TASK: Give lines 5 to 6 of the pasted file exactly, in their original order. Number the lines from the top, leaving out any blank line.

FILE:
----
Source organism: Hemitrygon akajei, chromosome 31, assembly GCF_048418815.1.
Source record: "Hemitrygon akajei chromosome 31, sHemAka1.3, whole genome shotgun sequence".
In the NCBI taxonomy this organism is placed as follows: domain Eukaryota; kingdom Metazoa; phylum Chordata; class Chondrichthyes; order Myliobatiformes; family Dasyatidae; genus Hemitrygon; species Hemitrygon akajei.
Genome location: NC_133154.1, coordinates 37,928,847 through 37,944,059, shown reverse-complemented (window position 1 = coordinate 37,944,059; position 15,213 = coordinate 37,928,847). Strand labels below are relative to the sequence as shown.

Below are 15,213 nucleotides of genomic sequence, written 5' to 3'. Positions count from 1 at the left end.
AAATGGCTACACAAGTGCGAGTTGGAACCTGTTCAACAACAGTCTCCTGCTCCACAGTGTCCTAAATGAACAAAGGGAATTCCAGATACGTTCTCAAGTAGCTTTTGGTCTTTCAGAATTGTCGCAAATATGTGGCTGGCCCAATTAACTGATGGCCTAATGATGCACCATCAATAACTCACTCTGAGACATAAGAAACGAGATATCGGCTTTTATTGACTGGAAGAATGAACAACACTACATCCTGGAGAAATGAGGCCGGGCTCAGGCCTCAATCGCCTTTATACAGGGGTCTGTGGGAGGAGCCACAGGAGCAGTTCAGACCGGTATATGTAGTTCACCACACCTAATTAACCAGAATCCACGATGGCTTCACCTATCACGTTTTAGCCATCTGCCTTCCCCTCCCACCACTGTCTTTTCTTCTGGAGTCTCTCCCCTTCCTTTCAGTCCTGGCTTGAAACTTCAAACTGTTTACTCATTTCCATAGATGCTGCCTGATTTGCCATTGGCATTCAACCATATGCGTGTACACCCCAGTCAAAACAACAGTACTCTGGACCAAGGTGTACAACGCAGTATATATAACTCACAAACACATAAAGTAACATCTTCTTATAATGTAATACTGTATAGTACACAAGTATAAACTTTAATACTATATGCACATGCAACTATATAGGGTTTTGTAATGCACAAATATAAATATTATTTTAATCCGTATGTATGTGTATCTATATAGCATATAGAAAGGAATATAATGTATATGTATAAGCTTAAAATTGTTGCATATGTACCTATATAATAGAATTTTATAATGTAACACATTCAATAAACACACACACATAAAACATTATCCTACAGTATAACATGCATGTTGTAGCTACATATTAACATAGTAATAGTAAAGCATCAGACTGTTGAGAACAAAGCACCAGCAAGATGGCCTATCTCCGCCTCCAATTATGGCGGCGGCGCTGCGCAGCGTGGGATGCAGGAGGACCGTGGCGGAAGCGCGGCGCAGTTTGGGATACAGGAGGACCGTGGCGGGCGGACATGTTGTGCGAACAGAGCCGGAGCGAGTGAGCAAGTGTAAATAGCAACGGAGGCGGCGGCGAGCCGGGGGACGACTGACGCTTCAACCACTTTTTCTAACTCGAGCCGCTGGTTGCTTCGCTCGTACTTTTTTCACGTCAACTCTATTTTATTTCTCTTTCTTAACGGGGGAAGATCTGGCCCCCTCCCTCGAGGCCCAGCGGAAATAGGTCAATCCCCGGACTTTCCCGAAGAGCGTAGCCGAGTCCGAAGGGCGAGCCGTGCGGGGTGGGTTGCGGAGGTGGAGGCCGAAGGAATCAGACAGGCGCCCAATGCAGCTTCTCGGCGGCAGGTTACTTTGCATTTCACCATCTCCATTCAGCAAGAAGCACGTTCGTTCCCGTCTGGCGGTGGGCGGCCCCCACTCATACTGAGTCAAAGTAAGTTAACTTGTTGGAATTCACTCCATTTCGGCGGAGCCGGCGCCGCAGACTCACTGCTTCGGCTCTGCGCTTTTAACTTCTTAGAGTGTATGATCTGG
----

Below are 15,213 nucleotides of genomic sequence, written 5' to 3'. Positions count from 1 at the left end.
AAATGGCTACACAAGTGCGAGTTGGAACCTGTTCAACAACAGTCTCCTGCTCCACAGTGTCCTAAATGAACAAAGGGAATTCCAGATACGTTCTCAAGTAGCTTTTGGTCTTTCAGAATTGTCGCAAATATGTGGCTGGCCCAATTAACTGATGGCCTAATGATGCACCATCAATAACTCACTCTGAGACATAAGAAACGAGATATCGGCTTTTATTGACTGGAAGAATGAACAACACTACATCCTGGAGAAATGAGGCCGGGCTCAGGCCTCAATCGCCTTTATACAGGGGTCTGTGGGAGGAGCCACAGGAGCAGTTCAGACCGGTATATGTAGTTCACCACACCTAATTAACCAGAATCCACGATGGCTTCACCTATCACGTTTTAGCCATCTGCCTTCCCCTCCCACCACTGTCTTTTCTTCTGGAGTCTCTCCCCTTCCTTTCAGTCCTGGCTTGAAACTTCAAACTGTTTACTCATTTCCATAGATGCTGCCTGATTTGCCATTGGCATTCAACCATATGCGTGTACACCCCAGTCAAAACAACAGTACTCTGGACCAAGGTGTACAACGCAGTATATATAACTCACAAACACATAAAGTAACATCTTCTTATAATGTAATACTGTATAGTACACAAGTATAAACTTTAATACTATATGCACATGCAACTATATAGGGTTTTGTAATGCACAAATATAAATATTATTTTAATCCGTATGTATGTGTATCTATATAGCATATAGAAAGGAATATAATGTATATGTATAAGCTTAAAATTGTTGCATATGTACCTATATAATAGAATTTTATAATGTAACACATTCAATAAACACACACACATAAAACATTATCCTACAGTATAACATGCATGTTGTAGCTACATATTAACATAGTAATAGTAAAGCATCAGACTGTTGAGAACAAAGCACCAGCAAGATGGCCTATCTCCGCCTCCAATTATGGCGGCGGCGCTGCGCAGCGTGGGATGCAGGAGGACCGTGGCGGAAGCGCGGCGCAGTTTGGGATACAGGAGGACCGTGGCGGGCGGACATGTTGTGCGAACAGAGCCGGAGCGAGTGAGCAAGTGTAAATAGCAACGGAGGCGGCGGCGAGCCGGGGGACGACTGACGCTTCAACCACTTTTTCTAACTCGAGCCGCTGGTTGCTTCGCTCGTACTTTTTTCACGTCAACTCTATTTTATTTCTCTTTCTTAACGGGGGAAGATCTGGCCCCCTCCCTCGAGGCCCAGCGGAAATAGGTCAATCCCCGGACTTTCCCGAAGAGCGTAGCCGAGTCCGAAGGGCGAGCCGTGCGGGGTGGGTTGCGGAGGTGGAGGCCGAAGGAATCAGACAGGCGCCCAATGCAGCTTCTCGGCGGCAGGTTACTTTGCATTTCACCATCTCCATTCAGCAAGAAGCACGTTCGTTCCCGTCTGGCGGTGGGCGGCCCCCACTCATACTGAGTCAAAGTAAGTTAACTTGTTGGAATTCACTCCATTTCGGCGGAGCCGGCGCCGCAGACTCACTGCTTCGGCTCTGCGCTTTTAACTTCTTAGAGTGTATGATCTGG